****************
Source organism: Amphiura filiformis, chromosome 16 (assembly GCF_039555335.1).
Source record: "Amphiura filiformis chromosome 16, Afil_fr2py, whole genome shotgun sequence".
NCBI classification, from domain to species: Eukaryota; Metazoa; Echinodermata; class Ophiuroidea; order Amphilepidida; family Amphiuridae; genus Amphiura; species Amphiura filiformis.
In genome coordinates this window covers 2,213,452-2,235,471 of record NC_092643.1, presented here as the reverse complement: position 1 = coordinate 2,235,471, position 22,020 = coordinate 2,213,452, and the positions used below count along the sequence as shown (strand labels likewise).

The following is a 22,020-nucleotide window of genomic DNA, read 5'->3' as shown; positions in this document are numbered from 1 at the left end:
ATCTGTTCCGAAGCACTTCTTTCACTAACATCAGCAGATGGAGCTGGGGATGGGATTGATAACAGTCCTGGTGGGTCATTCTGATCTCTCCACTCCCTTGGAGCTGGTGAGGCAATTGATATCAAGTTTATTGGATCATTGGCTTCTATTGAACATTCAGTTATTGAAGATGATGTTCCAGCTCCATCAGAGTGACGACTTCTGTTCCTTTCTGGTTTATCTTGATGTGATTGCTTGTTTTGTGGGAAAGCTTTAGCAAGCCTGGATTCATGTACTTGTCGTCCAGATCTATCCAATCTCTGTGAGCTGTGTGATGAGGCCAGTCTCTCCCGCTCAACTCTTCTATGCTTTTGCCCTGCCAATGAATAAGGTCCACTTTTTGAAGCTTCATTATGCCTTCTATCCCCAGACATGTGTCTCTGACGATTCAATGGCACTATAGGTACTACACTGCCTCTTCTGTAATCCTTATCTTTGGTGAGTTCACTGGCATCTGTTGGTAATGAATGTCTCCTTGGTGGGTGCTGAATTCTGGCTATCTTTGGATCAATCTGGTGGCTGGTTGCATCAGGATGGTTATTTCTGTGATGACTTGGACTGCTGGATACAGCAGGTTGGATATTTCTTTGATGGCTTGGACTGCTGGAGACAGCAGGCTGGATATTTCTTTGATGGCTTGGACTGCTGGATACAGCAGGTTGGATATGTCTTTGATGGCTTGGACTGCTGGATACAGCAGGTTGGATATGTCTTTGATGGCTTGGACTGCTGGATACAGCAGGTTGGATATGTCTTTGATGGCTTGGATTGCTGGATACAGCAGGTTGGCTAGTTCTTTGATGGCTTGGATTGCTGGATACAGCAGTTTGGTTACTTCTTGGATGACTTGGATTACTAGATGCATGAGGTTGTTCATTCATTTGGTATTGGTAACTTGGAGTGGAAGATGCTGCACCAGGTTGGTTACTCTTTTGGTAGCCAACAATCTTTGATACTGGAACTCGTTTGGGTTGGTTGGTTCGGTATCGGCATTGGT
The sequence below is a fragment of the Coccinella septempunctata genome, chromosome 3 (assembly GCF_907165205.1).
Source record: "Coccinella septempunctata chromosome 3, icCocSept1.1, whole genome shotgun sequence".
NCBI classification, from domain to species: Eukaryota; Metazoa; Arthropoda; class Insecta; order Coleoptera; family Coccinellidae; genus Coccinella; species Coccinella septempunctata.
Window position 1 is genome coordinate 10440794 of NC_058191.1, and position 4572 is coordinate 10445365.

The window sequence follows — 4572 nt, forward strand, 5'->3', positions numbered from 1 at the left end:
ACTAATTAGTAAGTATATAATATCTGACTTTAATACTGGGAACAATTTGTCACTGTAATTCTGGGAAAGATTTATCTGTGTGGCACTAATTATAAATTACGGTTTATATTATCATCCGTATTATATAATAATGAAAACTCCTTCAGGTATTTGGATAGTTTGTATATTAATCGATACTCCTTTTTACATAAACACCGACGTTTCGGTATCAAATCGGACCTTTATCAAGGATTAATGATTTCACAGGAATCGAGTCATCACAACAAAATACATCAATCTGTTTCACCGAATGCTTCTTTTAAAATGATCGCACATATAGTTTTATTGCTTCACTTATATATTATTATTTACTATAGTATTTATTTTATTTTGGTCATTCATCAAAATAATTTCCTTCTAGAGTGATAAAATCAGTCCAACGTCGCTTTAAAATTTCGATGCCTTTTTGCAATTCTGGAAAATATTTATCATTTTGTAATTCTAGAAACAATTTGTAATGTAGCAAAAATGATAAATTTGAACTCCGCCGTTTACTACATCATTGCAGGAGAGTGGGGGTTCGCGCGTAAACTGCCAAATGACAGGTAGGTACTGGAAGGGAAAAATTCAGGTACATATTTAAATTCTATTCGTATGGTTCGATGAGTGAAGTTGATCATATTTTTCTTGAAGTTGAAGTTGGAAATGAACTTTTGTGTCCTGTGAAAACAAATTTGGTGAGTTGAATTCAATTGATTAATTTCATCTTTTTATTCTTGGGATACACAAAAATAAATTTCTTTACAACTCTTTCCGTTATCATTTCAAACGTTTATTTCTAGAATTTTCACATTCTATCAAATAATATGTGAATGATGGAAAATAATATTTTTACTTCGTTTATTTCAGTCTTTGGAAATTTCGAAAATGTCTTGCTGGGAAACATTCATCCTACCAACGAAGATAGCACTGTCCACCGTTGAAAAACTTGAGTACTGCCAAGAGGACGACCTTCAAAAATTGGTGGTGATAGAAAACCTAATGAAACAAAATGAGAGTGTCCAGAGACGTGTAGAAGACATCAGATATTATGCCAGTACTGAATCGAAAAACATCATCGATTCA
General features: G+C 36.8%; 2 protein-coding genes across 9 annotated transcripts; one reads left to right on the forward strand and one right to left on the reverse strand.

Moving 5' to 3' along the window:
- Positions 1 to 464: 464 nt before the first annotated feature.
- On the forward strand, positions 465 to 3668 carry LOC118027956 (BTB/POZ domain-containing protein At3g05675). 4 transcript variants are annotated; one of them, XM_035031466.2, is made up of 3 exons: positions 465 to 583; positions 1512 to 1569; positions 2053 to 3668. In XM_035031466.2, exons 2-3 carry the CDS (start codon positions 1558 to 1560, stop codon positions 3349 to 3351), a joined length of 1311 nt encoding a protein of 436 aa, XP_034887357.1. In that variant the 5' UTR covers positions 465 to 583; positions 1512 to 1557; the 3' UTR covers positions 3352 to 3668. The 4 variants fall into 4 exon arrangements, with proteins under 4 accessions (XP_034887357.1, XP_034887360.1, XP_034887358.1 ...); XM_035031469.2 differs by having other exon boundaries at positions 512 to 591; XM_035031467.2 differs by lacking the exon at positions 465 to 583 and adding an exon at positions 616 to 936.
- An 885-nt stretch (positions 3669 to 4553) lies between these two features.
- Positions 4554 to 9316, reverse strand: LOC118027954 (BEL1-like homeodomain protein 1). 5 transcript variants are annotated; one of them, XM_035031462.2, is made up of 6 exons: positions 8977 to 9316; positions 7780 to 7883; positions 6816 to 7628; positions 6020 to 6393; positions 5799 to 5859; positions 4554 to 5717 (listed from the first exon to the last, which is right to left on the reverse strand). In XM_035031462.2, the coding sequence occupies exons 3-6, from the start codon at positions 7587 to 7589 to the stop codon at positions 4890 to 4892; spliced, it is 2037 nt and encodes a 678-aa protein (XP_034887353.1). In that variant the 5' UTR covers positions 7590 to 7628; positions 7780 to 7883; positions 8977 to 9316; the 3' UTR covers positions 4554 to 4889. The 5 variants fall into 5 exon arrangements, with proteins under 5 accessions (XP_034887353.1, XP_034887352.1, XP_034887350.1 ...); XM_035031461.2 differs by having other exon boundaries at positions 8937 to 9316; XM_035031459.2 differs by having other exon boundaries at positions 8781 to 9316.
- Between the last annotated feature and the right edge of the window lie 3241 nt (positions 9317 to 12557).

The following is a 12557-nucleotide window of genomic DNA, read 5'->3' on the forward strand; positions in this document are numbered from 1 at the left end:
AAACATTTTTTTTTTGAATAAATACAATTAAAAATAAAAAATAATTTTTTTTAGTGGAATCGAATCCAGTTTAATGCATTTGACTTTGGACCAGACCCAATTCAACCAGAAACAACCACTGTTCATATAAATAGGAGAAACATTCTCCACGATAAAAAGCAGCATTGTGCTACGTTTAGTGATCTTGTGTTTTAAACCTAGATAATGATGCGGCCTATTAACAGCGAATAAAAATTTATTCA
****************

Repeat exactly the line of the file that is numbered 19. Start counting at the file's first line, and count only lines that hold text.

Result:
- Between the last annotated feature and the right edge of the window lie 3241 nt (positions 9317 to 12557).